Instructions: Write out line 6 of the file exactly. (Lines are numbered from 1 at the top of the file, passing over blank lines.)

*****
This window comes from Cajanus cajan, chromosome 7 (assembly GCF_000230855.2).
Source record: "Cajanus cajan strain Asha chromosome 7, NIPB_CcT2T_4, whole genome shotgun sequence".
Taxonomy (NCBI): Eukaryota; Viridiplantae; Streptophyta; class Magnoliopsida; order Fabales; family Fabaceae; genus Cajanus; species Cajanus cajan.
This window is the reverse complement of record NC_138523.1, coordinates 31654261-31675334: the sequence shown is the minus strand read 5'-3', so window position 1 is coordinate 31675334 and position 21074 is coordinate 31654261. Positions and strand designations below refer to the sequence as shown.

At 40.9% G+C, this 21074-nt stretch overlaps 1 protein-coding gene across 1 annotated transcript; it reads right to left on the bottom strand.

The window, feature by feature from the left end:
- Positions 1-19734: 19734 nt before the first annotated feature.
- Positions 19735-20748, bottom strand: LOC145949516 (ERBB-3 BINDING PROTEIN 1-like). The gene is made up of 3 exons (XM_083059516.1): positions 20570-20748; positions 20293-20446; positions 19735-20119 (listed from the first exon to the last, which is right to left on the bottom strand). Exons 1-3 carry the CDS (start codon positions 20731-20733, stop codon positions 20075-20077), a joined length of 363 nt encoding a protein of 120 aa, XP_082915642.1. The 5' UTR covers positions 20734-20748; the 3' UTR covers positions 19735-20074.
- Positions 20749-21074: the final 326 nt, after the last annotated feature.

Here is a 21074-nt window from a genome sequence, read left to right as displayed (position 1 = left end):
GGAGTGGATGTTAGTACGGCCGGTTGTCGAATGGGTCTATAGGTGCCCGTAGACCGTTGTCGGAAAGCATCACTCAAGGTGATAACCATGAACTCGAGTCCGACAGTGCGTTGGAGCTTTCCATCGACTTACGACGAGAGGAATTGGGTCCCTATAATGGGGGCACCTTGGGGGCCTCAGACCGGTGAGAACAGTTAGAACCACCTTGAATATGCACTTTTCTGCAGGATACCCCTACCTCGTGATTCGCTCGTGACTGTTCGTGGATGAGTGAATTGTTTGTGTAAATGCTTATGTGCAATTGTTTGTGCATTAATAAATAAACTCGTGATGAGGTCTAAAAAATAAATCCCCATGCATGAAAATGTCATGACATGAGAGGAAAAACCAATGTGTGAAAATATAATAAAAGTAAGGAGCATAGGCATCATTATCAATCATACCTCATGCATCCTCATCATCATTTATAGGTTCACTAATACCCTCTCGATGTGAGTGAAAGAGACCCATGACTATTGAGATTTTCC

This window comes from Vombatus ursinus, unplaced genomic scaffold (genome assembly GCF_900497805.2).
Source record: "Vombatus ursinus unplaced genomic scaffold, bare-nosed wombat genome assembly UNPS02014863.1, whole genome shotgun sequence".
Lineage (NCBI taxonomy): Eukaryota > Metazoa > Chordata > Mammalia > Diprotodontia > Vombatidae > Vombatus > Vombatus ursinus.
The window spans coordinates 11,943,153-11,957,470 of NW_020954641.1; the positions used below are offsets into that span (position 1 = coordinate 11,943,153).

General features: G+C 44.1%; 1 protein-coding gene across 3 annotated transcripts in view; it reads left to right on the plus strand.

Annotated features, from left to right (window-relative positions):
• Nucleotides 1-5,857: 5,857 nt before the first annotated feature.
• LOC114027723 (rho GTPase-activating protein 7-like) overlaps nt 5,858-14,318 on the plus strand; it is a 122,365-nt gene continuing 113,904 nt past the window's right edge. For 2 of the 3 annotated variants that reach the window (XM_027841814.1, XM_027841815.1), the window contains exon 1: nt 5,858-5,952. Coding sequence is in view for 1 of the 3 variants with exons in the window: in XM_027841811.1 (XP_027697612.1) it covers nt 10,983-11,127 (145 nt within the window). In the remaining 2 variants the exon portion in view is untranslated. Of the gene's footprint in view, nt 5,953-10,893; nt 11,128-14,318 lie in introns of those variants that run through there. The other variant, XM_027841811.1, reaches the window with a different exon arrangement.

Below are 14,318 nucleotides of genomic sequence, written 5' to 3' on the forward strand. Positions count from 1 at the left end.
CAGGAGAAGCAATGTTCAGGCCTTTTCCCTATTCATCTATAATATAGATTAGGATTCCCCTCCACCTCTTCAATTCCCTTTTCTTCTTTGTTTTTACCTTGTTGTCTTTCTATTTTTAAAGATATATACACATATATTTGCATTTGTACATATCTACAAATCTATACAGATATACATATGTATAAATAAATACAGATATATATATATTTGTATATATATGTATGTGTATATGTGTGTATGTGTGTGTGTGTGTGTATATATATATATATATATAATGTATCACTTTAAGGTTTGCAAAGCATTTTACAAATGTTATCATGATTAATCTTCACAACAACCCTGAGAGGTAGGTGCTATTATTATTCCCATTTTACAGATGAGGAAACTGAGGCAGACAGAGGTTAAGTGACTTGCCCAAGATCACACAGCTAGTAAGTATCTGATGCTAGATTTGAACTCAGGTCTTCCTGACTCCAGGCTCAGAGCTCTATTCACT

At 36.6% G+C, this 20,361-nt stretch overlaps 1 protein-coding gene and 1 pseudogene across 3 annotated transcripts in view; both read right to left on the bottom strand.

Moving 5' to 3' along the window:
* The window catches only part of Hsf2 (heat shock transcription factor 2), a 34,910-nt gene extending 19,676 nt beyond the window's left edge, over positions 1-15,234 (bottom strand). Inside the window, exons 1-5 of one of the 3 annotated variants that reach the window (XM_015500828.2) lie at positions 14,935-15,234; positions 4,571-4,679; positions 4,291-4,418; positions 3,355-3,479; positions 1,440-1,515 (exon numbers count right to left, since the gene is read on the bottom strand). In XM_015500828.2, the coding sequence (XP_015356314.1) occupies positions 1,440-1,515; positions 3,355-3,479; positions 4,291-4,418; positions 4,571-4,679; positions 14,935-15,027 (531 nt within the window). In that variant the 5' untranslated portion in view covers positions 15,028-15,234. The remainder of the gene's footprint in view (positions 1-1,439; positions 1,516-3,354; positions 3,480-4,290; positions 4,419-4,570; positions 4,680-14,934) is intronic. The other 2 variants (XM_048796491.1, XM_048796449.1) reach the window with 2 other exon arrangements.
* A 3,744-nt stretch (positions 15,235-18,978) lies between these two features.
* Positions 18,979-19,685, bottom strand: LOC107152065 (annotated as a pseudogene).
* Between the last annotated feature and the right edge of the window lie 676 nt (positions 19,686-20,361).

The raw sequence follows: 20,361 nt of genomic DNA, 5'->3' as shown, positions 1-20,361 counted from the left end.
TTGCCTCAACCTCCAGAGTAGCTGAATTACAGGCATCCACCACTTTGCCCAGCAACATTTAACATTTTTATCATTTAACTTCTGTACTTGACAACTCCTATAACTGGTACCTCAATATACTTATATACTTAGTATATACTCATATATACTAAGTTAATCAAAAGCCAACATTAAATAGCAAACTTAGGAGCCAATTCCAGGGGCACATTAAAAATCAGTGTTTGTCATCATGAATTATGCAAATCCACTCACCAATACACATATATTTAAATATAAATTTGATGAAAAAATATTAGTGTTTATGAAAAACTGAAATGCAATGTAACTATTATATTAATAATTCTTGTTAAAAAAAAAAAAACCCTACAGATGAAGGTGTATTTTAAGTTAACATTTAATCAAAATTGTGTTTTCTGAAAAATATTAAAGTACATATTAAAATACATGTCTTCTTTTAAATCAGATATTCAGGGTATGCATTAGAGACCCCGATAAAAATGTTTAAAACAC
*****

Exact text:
The window, feature by feature from the left end: